New ! Photobiocatalysis Unit

DAVID CANNELLA

Building BC (wing C)- 6th floor- room 207
Campus-Plaine ULB, CP 242, Bd du Triomphe
B-1050 Brussels, BELGIUM
E-Mail: david.cannella@ulb.ac.be
Tel: +32-2-6505416 or 5417, Fax: +32-2-6505421

I am a new Assistant Professor (Chargé de Cours) at the Ecole Interfacultaire de Bioingénieurs (EIB) of ULB, appointed to set-up a new laboratory in the field of Biomass Transformation and Biocatalysis. The laboratory activities are temporarily hosted at the LPGMP labs until a definitive location will be found.

I have obtained the PhD title in the production of biofuels from lignocellulosic biomass at the University of Copenhagen (UCPH), Denmark. During my postdoc I collaborated in Brazil at the CTBE and USP in Sao Paulo, in Italy at Sapienza-Rome, and in Scandinavia at Chalmers-Goteborg, and NMBU-Ås.

My main research focus is the PHOTO-BIO-CATALYSIS for the conversion of light’s energy into chemical energy: in practice a green-chemistry oriented conversion of biomass to biochemical and biofuels using the light as energy and the enzymes as catalysts.
I am also involved in the enzymatic hydrolysis of lignocellulose and its microbial fermentation into fuels and chemicals (electrons assisted fermentations). Moreover the enzymatic functionalization of nanocellulose as building blocks for new biomaterials and surface modification of carbohydrates biopolymers represent also a field of interest for the current research. Thus in general my research and teaching activities are based on the biorefinery and circular bioeconomy concepts.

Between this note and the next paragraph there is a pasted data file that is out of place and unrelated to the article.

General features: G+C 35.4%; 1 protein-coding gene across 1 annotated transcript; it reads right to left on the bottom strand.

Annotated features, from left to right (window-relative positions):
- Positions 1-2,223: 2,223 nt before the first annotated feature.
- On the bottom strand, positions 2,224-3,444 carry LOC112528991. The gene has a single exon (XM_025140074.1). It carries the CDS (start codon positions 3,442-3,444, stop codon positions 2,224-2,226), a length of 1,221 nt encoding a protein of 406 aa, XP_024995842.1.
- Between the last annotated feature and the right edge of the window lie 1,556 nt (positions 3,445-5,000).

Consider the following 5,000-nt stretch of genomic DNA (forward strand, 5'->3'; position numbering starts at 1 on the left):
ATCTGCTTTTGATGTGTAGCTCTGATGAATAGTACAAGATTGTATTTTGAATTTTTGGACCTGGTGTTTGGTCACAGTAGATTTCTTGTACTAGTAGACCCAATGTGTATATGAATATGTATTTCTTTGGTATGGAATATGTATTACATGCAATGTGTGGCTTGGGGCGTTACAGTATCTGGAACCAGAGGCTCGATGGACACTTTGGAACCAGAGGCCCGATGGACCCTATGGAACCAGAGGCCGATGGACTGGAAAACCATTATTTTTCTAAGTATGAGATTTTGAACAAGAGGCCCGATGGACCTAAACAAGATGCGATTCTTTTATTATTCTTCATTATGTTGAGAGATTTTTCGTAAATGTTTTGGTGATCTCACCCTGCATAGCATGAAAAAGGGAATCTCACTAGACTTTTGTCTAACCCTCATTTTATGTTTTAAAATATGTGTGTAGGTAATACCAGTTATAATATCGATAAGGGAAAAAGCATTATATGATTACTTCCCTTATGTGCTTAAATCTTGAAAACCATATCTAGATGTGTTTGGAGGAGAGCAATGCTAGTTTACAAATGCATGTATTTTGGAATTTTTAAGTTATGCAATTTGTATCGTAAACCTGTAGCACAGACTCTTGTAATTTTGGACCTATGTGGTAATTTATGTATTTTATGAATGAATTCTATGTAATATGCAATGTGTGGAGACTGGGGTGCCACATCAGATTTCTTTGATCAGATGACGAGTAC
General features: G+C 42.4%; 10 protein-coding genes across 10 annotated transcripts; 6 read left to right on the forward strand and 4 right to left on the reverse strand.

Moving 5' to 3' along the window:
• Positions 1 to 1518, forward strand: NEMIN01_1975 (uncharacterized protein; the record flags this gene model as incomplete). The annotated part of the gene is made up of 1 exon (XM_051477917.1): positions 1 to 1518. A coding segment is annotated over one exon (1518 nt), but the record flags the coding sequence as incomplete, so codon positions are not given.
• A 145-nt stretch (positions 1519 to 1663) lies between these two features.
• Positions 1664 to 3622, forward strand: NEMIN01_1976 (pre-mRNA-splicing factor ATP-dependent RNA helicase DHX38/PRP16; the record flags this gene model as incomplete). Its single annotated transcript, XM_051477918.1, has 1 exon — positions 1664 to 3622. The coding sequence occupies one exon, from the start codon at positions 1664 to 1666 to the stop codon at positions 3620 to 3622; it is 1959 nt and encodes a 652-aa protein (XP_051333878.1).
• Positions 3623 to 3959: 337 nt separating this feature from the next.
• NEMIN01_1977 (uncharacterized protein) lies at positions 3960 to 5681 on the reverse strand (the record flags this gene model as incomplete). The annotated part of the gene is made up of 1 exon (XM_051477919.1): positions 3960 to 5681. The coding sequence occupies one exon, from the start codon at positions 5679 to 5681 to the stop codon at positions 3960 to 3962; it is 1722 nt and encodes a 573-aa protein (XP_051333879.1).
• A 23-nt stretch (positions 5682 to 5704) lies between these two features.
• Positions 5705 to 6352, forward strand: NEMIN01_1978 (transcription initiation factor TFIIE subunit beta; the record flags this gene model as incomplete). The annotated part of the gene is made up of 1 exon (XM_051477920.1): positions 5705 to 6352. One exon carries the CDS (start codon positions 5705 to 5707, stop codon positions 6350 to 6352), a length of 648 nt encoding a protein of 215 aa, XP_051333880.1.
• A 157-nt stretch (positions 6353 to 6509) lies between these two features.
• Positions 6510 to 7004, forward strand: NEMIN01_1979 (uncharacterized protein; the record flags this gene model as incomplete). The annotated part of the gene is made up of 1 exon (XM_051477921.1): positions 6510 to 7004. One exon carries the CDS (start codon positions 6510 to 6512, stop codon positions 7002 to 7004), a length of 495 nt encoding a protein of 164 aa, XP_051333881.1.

In Nature the energy of light is converted into chemical energy to drive the oxygenic photosynthesis, yielding lignocellulosic biomass, oxygen and life on Earth. But what if the same energy could drive the reverse process to break/oxidize the organic carbon biomass ?
I have recently reported an efficient light-driven enzymatic system, based on photosynthetic pigments and the fungal enzyme lytic polysaccharide monooxygenase (LPMO) that degrades renewable carbohydrates like lignocellulose, chitin and starch, called in popular terms “Reverse Photosynthesis”.
This approach will allow studies on a broad spectrum of fundamental and applied sciences: the energy efficiency of the light-driven process in Nature (studying the lignocellulose degrading fungi and plants) and in vitro (green technologies for production of biofuels, oligosaccharides for human diet, biochemical and drug precursors) constitute the core of the research projects for Master students, PhDs and postDocs.